CHAPTER III. THE CRIOLLO VILLAGE.
In Argentine life the almanac plays an important part; in that each day is dedicated to the commemoration of some saint, and the child born must of necessity be named after the saint on whose day he or she arrives into the world. The first question is, "What name does it bring?" The baby may have chosen to come at a time when the calendar shows an undesirable name, still the parents grumble not, for a saint is a saint, and whatever names they bear must be good. The child is, therefore, christened "Caraciollo," or "John Baptist," when, instead of growing up to be a forerunner of Christ, he or she may, with more likelihood, be a forerunner of the devil. Whatever name a child brings, however, has Mary tacked on to it.
All names serve equally well for male or female children, as a concluding "o" or "a" serves to distinguish the sex. Many men bear the name of Joseph Mary. Numbers, also, both male and female, have been baptized by the name of "Jesus," "Saviour," or "Redeemer." If I were asked the old question, "What's in a name?" I should answer, "Very little," for in South America the most insolent thief will often boast in the appellation of Don Justice, and the lowest girl in the village may be Senorita Celestial. Don Jesus may be found incarcerated for riotous conduct, and I have known Don Saviour throw his unfortunate wife and children down a well; Don Destroyer would have been a more appropriate name for him. Mrs. Angel her husband sometimes finds not such an angel after all, when she puts poison into his mate cup, a not infrequent occurrence. Let none be deceived in thinking that the appellation is any index to a man's character.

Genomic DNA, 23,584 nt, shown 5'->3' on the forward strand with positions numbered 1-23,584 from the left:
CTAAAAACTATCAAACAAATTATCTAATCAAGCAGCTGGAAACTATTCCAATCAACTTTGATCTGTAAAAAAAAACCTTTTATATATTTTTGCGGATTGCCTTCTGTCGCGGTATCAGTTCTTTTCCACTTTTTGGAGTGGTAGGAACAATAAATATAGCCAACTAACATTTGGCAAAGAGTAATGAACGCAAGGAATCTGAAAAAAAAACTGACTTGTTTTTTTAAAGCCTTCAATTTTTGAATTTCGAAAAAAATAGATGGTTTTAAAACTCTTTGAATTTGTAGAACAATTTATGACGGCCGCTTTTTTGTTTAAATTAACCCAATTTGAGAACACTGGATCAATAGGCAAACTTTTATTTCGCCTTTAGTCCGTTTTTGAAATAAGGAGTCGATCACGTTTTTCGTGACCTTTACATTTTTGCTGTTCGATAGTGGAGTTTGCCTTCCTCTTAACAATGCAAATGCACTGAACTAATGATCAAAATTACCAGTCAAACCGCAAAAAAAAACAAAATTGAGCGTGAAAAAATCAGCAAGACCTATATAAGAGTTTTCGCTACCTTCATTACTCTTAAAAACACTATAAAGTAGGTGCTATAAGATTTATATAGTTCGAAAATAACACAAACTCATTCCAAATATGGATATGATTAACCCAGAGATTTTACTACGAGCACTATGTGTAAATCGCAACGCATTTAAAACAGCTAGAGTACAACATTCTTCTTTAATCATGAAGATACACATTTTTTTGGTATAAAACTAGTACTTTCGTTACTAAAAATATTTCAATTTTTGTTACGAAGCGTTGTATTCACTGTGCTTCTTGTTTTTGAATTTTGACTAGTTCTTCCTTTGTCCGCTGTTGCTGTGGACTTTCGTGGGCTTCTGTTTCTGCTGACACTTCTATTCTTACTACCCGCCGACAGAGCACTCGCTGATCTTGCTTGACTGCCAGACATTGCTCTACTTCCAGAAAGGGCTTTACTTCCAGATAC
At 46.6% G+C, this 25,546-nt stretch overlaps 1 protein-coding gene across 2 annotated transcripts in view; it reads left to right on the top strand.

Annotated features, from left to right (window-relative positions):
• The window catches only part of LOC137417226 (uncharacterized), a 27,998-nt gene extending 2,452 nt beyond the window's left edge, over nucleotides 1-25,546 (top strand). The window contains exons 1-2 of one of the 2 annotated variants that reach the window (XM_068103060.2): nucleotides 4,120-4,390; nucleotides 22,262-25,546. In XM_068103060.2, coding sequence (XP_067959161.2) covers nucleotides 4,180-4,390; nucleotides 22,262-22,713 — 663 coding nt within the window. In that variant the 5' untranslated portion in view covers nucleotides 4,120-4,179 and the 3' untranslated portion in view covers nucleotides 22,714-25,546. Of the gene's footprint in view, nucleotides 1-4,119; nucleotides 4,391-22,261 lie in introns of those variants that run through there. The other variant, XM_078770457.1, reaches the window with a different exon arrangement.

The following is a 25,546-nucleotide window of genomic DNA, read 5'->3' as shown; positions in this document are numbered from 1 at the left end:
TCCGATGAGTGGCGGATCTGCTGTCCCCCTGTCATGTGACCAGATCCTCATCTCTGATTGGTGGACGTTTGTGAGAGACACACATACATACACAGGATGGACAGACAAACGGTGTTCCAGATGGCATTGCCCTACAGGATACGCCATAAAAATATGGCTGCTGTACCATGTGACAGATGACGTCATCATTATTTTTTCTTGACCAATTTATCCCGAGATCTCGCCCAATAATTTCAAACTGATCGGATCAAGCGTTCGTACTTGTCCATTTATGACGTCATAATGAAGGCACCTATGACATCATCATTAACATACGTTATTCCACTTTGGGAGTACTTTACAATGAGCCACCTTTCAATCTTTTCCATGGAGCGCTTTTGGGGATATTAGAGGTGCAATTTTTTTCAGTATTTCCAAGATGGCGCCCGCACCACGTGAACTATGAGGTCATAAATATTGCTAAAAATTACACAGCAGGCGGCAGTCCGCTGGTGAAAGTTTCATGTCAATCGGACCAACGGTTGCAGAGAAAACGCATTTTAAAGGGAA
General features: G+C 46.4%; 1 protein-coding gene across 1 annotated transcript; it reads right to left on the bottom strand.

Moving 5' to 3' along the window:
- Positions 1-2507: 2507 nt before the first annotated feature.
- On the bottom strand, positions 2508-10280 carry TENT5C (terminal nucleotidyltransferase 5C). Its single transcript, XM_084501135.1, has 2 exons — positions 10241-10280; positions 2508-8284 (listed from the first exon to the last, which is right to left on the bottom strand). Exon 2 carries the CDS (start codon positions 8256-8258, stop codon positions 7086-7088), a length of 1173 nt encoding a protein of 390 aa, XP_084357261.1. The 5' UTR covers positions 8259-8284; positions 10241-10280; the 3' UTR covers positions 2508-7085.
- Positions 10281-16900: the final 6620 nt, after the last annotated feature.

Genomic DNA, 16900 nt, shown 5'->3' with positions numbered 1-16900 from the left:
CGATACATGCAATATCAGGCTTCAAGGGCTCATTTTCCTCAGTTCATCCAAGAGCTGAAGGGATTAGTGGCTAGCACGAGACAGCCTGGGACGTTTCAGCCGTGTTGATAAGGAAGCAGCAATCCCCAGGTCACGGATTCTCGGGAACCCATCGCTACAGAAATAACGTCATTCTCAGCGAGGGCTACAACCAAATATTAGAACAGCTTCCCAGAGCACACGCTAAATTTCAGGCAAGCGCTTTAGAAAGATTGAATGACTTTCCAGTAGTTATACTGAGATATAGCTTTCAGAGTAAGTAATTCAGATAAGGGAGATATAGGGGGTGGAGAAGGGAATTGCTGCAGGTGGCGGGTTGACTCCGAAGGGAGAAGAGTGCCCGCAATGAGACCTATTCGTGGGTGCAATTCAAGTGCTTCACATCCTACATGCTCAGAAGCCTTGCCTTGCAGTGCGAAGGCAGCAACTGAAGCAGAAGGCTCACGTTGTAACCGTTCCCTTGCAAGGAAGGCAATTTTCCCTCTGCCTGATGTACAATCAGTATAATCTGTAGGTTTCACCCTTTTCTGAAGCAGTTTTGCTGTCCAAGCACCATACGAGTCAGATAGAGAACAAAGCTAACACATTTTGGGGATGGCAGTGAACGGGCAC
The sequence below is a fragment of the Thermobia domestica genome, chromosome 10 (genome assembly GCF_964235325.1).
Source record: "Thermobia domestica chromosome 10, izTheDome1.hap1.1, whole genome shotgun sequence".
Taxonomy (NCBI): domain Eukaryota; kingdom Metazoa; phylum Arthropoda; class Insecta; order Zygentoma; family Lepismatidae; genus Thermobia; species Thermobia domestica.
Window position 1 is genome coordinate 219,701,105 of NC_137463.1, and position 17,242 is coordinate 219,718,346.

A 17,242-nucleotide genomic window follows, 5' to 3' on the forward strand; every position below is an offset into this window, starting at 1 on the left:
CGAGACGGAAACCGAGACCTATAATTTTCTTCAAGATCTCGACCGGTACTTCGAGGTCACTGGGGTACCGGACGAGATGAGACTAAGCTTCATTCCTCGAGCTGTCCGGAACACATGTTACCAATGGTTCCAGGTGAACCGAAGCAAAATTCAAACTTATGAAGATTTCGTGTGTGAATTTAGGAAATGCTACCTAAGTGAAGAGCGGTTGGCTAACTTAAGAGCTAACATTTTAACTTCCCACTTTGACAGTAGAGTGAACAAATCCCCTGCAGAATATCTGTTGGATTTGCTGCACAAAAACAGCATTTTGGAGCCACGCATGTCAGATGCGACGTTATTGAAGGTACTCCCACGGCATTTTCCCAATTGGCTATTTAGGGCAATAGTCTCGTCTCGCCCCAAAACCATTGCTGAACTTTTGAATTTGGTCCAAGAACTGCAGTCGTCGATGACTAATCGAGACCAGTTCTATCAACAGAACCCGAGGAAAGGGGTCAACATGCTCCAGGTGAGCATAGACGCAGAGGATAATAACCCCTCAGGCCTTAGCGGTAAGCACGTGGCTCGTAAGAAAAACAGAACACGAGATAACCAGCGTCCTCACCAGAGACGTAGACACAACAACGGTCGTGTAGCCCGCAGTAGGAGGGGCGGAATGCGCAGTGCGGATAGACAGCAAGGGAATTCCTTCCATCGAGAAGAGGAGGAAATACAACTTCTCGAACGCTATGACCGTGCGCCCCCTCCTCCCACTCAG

Dark, needy people - Rome's true children!
The school-books read: Which is the greatest country? Ans., Spain. Who is the greatest man? Ans., The Pope. Why? Because he is infallible.
It is his wish, and the priest's duty, to keep them in this darkness. Yet, - One came from God, "a light to lighten the Gentiles," and He said, "I am the Light of the world." Some day they may hear of Him and themselves see the Light.
Already the day is breaking, and superstition must prepare to hide itself. The uneducated native no longer pursues the railway train at thundering pace to lasso it because the priest raved against its being built. He even in some cases doubts if it is "an invention of hell," as he was taught.
The educated native, Alberdi, a publicist and an advocate of freedom, in the discussion over religious rights of foreigners in the Argentine, wrote: "Spanish America reduced to Catholicism, with the exclusion of any other cult, represents a solitary and silent convent of monks. The dilemma is fatal, - either Catholics and unpopulated, or populated and prosperous and tolerant in the matter of religion."